The Beginning of The End

This short story I wrote when I was in the 10th grade, as an assignment my teacher gave me. I remember she was very impressed, but now that I think about it, she may not have had the highest of expectations from a 16 year old studying math and computer science in a high school where English as a second language wasn’t very popular among the students.

Oh, well. I think it was okay, considering.

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The Beginning of The End

With its cold weather, its speedy winds and its icy roads, winter is upon us. I stare numb at the angry trees, hopelessly rocking back and forth, as if trying to get to shelter from the heartless storm. I, myself, remain unmoved, snowflakes blowing into my face like hundreds of little needles poking me at the same time.

The restless city has once more been reduced to silence by the almighty storm, its residents all tucked away, under the protection of their homes. I realize there’s no point in waiting for the bus. My savior, the bus. I finally get the courage to move, so I stand up and leave the frozen bench behind. Not a single soul in sight, not a single sound to be perceived, other than the storm’s endless roar across the city. ‘It’s unlike anything we’ve ever seen,’ exclaims the lady on the radio I just found. The rest is static.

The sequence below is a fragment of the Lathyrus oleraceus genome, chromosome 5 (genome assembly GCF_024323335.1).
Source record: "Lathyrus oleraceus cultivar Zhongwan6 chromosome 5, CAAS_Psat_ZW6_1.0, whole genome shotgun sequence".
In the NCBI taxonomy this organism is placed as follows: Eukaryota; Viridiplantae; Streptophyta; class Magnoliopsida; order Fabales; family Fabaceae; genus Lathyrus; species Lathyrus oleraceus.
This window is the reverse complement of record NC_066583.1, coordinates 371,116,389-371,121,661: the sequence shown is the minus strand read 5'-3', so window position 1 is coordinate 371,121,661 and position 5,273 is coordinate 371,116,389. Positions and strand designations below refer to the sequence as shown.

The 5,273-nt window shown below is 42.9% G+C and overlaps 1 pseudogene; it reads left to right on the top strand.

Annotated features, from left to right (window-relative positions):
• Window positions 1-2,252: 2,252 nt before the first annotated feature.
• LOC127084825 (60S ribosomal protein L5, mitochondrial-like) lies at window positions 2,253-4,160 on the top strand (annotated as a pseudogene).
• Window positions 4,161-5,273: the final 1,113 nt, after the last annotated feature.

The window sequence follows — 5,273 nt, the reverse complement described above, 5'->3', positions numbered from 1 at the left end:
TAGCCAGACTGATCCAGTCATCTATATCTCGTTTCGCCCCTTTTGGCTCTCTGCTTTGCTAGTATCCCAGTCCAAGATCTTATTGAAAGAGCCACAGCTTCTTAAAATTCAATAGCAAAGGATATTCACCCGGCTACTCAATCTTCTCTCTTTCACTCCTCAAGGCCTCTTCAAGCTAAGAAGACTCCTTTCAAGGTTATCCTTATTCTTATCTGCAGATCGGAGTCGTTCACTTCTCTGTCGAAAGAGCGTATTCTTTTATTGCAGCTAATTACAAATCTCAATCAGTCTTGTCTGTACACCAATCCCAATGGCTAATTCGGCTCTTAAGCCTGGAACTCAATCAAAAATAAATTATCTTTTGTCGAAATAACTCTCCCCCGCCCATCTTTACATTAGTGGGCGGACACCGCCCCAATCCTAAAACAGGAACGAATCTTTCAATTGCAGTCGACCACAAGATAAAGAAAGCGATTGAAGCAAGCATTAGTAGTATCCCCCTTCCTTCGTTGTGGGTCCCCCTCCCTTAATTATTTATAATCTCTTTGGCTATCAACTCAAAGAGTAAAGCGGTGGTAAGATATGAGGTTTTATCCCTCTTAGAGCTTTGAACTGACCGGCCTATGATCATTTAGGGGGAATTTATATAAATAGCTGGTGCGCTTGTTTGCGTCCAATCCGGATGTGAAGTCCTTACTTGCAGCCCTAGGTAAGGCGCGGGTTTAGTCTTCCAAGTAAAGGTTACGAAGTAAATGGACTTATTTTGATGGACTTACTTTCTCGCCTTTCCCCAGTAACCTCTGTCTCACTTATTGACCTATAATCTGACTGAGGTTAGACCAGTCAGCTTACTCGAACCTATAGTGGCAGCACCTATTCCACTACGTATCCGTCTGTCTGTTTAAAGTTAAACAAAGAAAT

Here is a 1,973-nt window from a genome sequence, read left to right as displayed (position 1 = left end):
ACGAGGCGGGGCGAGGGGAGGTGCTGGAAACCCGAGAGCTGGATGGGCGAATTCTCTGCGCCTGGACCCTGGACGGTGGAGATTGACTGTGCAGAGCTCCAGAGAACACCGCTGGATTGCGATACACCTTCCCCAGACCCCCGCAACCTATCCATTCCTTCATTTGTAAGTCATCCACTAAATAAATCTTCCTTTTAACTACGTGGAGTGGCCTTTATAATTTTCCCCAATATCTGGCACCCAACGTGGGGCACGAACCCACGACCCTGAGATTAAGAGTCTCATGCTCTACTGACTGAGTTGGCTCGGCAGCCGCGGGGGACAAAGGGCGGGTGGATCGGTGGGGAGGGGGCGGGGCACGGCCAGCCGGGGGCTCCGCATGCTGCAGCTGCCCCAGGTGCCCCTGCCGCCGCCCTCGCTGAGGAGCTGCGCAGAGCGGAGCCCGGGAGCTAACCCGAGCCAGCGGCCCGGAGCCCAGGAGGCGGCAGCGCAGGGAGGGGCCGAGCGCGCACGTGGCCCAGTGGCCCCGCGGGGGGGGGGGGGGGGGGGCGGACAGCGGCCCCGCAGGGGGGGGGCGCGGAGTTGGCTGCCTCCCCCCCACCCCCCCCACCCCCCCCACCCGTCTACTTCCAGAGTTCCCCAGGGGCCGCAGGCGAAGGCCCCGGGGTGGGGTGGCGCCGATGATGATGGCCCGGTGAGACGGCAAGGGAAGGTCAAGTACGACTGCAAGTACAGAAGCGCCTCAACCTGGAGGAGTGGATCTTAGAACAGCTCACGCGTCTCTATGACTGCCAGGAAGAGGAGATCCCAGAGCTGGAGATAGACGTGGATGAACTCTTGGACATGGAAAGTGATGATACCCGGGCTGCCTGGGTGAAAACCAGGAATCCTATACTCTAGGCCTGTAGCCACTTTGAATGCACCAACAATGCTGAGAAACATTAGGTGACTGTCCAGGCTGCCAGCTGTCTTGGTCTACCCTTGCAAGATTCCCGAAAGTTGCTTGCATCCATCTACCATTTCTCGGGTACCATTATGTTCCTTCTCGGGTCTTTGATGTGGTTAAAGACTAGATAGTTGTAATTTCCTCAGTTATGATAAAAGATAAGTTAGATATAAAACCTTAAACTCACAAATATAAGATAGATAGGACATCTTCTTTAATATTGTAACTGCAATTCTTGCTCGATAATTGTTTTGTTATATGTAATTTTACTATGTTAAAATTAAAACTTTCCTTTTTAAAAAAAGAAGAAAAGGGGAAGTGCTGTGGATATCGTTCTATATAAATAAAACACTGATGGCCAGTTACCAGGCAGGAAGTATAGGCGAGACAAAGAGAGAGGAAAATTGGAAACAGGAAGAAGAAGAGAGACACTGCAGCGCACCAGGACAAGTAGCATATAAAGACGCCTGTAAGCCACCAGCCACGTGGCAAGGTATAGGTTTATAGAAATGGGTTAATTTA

I move on, barely able to move my feet, now frozen under the thick, unforgiving layer of snow. The long line of blurry lights guides me on my way home. What is normally a twenty minutes’ walk now feels like an eternity of sluggish movement onwards. The thought of my warm room, with the chimney lit up, the lights dimmed, the drapes pulled and a hot cup of chocolate are the only things that keep me going. I suddenly realize the lights, my one hope of escaping this raging weather, have disappeared in the distance. I turn around, looking for them as if my life depended on them, but no such luck. I turn left, wandering further into the darkness, my feet begging for warmth and my face completely frozen.

After stopping for a while in the middle of the road, unable to go on, I realize that by some weird coincidence I wound up in front of my apartment building. Having never been so happy to see myself here, I pull myself together and use what little power I have left to crawl into the building. I somehow manage to get to my door, and loudly slam it behind me, relieved. I pull the drapes, wishing for the sun to shine down on me the next time I pull them, I light up the chimney, I dim the lights and I begin to pour myself that hot cup of chocolate I’ve been dying for all day. I tell myself that it’s over. Little do I know that it has just begun.

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